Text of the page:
What defines being a blogger, specifically a mental health blogger? Must I write regularly or frequently? Must I always write about mental health? What if that is not my focus ALL the time? What if I’m so busy that living with bipolar disorder is not in the forefront of my mind? What if I’m overwhelmed by my life circumstances? What if I’m simply taking a break?
I’m not the most disciplined writer. Never been one for discipline; though, I do brush and floss my teeth every night. My house is a mess – dusty and cluttered. I bathe or shower (I prefer to bathe) at least once a week. (You are probably disgusted by this admission. I try not to move too much, so I don’t sweat and get stinky. Yes, I know I should exercise daily. And, eat better. Just because I know better, doesn’t mean I do better.)
NAMI Peer-to-Peer introduced me to the concept of mental health recovery and gave me HOPE. I volunteer as a Provider Education presenter and just trained to become an In Our Own Voice public speaker to share my story of mental health recovery.
NAMIWalks provides NAMI Orange County with 1/3 of their operating budget, enabling them to offer free mental health educational programs, meetings and support groups.
In commenting on a Des Moines radio show about Roberts’ dissension from the decision regarding same-sex marriage and his decision in favor of the Affordable Care Act, Huckabee said that Roberts, “apparently needs medication for schizophrenia.”
The National Alliance on Mental Illness (NAMI) didn’t take too kindly to the attempt to use schizophrenia as a slur or to the mischaracterization of schizophrenia as involving a split personality, noting in a news release that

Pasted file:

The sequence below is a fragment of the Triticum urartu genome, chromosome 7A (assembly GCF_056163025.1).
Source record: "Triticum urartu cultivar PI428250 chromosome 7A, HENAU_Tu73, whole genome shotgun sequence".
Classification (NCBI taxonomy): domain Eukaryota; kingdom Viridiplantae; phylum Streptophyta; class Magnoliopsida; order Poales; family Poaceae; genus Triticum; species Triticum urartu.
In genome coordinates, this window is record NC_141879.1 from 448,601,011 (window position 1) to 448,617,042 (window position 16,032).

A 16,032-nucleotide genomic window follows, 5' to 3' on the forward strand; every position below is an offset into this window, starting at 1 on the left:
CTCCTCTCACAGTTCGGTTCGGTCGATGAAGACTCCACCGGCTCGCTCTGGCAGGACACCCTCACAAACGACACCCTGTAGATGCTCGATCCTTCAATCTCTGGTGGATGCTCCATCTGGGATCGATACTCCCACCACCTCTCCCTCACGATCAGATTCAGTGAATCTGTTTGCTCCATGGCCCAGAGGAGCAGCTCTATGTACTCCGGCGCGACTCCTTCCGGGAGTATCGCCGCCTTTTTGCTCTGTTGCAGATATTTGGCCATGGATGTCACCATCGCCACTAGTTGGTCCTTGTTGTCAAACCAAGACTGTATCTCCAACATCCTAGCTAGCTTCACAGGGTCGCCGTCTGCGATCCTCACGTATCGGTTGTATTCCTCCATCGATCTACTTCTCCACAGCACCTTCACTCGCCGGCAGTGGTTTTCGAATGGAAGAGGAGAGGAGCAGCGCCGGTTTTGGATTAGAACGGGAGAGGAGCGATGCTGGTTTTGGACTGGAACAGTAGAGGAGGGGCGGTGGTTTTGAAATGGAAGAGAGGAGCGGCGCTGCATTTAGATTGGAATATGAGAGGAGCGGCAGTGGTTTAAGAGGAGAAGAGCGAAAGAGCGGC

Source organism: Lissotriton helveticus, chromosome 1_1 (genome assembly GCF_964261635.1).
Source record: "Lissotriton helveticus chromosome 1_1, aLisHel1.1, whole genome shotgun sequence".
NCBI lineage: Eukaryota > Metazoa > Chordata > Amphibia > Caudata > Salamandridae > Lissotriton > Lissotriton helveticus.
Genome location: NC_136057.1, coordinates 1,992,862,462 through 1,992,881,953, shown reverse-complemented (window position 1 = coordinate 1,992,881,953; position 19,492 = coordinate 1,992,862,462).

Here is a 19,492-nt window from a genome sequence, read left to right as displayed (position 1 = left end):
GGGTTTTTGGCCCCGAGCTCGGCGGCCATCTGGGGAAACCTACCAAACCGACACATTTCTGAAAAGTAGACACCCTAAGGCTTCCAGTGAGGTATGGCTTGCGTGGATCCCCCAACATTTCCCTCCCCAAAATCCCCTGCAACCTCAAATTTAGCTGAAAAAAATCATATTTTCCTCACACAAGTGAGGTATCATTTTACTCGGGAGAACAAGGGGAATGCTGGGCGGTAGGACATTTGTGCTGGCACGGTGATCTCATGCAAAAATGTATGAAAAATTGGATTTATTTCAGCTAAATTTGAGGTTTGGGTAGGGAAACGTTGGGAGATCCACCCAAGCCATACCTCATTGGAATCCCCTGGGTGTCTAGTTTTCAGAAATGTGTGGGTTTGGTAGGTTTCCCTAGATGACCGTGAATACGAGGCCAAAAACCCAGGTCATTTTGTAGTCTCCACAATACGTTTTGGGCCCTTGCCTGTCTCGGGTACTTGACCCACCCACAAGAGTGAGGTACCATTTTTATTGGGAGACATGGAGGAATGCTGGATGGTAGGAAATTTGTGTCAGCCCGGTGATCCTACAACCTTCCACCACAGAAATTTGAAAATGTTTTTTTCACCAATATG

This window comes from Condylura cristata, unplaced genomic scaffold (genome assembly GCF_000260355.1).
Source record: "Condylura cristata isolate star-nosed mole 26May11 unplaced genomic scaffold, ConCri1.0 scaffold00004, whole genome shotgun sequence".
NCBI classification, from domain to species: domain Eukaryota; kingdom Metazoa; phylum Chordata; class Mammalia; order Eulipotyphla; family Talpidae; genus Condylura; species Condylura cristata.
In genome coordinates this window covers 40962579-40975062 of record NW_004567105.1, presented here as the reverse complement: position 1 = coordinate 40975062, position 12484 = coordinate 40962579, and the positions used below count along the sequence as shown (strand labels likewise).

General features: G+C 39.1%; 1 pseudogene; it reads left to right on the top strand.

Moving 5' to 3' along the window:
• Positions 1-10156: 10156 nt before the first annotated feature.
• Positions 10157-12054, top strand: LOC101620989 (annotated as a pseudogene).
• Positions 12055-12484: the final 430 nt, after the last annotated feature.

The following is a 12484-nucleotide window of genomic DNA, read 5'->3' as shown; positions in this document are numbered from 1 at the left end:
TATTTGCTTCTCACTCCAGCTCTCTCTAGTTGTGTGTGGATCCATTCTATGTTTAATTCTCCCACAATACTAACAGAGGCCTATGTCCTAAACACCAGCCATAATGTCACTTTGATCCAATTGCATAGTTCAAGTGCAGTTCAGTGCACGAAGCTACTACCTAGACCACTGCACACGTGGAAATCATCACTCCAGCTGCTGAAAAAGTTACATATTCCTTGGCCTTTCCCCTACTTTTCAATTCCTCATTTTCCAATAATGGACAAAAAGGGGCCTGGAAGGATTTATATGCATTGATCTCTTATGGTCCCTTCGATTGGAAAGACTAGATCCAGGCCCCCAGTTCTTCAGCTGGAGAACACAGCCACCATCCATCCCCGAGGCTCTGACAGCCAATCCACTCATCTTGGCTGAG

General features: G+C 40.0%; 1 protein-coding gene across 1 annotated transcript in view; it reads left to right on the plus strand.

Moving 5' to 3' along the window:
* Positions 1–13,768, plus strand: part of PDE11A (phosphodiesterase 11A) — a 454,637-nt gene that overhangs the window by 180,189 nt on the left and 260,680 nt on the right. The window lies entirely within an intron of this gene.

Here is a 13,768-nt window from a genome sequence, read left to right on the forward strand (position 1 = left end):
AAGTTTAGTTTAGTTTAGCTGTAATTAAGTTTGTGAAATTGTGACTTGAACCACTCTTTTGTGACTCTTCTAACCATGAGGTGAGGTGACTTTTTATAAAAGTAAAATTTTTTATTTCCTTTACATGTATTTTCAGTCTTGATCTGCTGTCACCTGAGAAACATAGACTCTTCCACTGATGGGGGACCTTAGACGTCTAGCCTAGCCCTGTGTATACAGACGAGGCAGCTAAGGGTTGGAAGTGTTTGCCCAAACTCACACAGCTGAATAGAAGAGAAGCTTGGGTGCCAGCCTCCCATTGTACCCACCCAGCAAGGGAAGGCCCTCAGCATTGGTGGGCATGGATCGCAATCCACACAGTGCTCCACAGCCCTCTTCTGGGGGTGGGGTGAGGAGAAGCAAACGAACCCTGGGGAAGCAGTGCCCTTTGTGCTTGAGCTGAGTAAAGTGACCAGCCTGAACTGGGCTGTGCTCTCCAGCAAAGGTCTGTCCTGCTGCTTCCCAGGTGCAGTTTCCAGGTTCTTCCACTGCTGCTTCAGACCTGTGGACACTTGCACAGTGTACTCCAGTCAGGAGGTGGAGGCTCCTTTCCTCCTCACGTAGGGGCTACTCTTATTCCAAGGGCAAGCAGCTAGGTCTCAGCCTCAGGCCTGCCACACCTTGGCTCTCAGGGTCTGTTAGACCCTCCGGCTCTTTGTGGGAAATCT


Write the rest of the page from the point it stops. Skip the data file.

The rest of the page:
“Schizophrenia is a mental illness that interferes with a person’s ability to think clearly, manage emotions, make decisions and relate to others. It affects about 1% of Americans. The average age of onset tends to be in the late teens to early 20s for men and the late 20s to early 30s for women. It does not mean that a person has a ‘split’ or multiple personalities.”
In fact, the disorder associated with multiple personalities has a name, dissociative identity disorder. While the two can have overlap of some symptoms, including auditory and visual hallucinations, delusions are the primary symptom that characterize schizophrenia whereas two or more distinct personalities constitute the main feature of dissociative identity disorder.
The latter remains a controversial diagnosis and is thought to trace to extreme and often repeated traumatic experiences that lead the person with the condition to wall off the recollections of those experiences in a separate personality or personalities. It might be more common in girls and women than in males.
Schizophrenia, on the other hand, has a genetic component with a pretty high rate of co-occurrence in identical twins and is equally common in men and women. It can involve a lifelong need to manage delusions and hallucinations but violence is not, as seems to be a popular perception, a key feature. Suicide, however, is devastatingly common, and occurs at a rate of up to 10% of young men with schizophrenia.